The Multinational Monitor

JUNE 1991 - VOLUME 12 - NUMBER 6


Reining In the IMF

By design, the International Monetary Fund (IMF) is not open to reform by citizen groups. Operating at the behest of the industrialized countries, most importantly the United States, and protected by thick layers of secrecy, the IMF pursues a mission of coercing Third World and now East European countries to liberalize their economies and orient them toward exports.

Now, however, with the Bush administration asking Congress to authorize a 50 percent increase in the U.S. monies available to the Fund, a rare opportunity exists to send a strong message to the IMF. Congressional refusal to approve the increase could put unprecedented pressure on the IMF to alter its policies to take social and environmental concerns meaningfully into account.

The IMF's power comes from its gatekeeper role. Private and governmental lenders alike are unwilling to provide funds to debtor nations which do not receive the IMF stamp of approval. Since most Third World countries maintain huge debts and need new loans to avoid default, the IMF is able to exert enormous influence even though it does not provide huge loans itself.

The Fund's policies are established by the creditors of the industrialized world, whose influence is proportional to the amount of money they provide the IMF. The United States holds an 18 percent voting share on the executive board. Since IMF lending and policy decisions must be approved by an 85 percent margin, the U.S. has veto power over all major decisions of the IMF. It is the only country with this power.

Urging Congress to support the funding increase, U.S. Secretary of Treasury Nicholas Brady said, "the IMF is serving vital U.S. interests throughout the world." In fact, the IMF serves only the vital interests of U.S. banks and multinational companies. Through loans that are used to pay interest and by helping propagate the myth that the Third World will eventually be able to pay back its debt, the IMF helps the commercial banks.

Multinational corporations benefit as well. The IMF demands that countries to which it makes loans undertake "structural adjustment" programs. These include privatization of state-owned enterprises and a variety of steps to promote exports and foreign investment, paving the way for foreign corporations to exploit debtor countries' labor forces and natural resources.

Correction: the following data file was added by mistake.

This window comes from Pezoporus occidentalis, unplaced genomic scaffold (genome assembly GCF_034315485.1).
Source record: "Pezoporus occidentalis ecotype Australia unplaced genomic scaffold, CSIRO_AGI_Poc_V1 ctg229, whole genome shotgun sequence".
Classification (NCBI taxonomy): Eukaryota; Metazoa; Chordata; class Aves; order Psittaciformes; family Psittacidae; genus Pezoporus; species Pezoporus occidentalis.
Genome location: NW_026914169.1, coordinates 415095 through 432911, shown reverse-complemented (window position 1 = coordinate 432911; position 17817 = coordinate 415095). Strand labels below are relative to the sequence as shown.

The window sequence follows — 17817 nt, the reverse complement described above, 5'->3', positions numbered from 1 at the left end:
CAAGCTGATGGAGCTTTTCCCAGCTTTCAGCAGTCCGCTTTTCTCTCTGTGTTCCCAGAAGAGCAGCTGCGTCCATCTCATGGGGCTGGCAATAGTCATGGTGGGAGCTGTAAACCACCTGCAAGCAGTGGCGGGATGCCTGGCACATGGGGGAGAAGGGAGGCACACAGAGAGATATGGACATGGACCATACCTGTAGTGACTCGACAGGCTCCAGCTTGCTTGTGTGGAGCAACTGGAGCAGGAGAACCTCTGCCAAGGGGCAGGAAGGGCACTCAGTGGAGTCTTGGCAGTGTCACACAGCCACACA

Though U.S. banks and corporations benefit from these policy changes, U.S. citizens do not. U.S. exports decline and U.S. workers' salaries are undercut by the low wages earned by their Third World compatriots.

For the people and the environment of countries undertaking IMF- encouraged structural adjustment programs, the consequences are devastating. Structural adjustment programs impact most severely on the poorest segment of societies. Governments cut back social services such as education and health care, fire large numbers of public sector workers and pursue policies that reward agricultural production for export, which most small farmers are unable to contemplate.

The environment suffers for many of the same reasons. As a recent Environmental Defense Fund case study of Costa Rica shows, indebted Third World countries are forced to look to their natural resource base as the easiest source of export revenues. And poor people in the countryside, pushed off land by large farmers or multinational agribusiness, frequently clear rainforest or other biologically diverse land even when that land is protected in national parks.

This pattern is repeated throughout the world, yet the IMF refuses to "adjust" its own policies to remedy these problems. It is necessary to take advantage of the current opportunity to send a strong message that the IMF cannot brush off.

Relatively mild efforts, such as conditioning Congressional approval of the funding increase on reform, have proved inadequate. Congressional directions must be passed on by the presidentially-appointed U.S. executive director to the IMF. Since the Bush administration is one of the strongest supporters of the IMF's current policies, it is not surprising that it refuses to take Congressional direction seriously. A 1989 law requiring the U.S. executive director to the IMF to push the IMF to "take into account in policy formation [the] projected impacts of each IMF lending agreement on the long-term sustainable management of natural resources, the environment, public health and poverty" in recipient countries has been virtually ignored by the Bush administration.

Stronger tonic is needed. Denial of funding is the IMF's greatest fear. Denial of a funding increase would signal the Fund that the social and environmental costs of the conditions it attaches to loans are unacceptable.

A display of citizen concern about the IMF could affect Congress' decision. Senator Patrick Leahy, D-VT, has already stated, "I think this IMF [funding] increase is going to be a hot issue," noting that not only liberals but conservatives, who oppose IMF support of big banks, distrust the Fund.

The people of the Third World have no sway over the IMF. U.S. citizens, through Congress, are the only ones with an opportunity to harness the IMF. It is incumbent on them to act.

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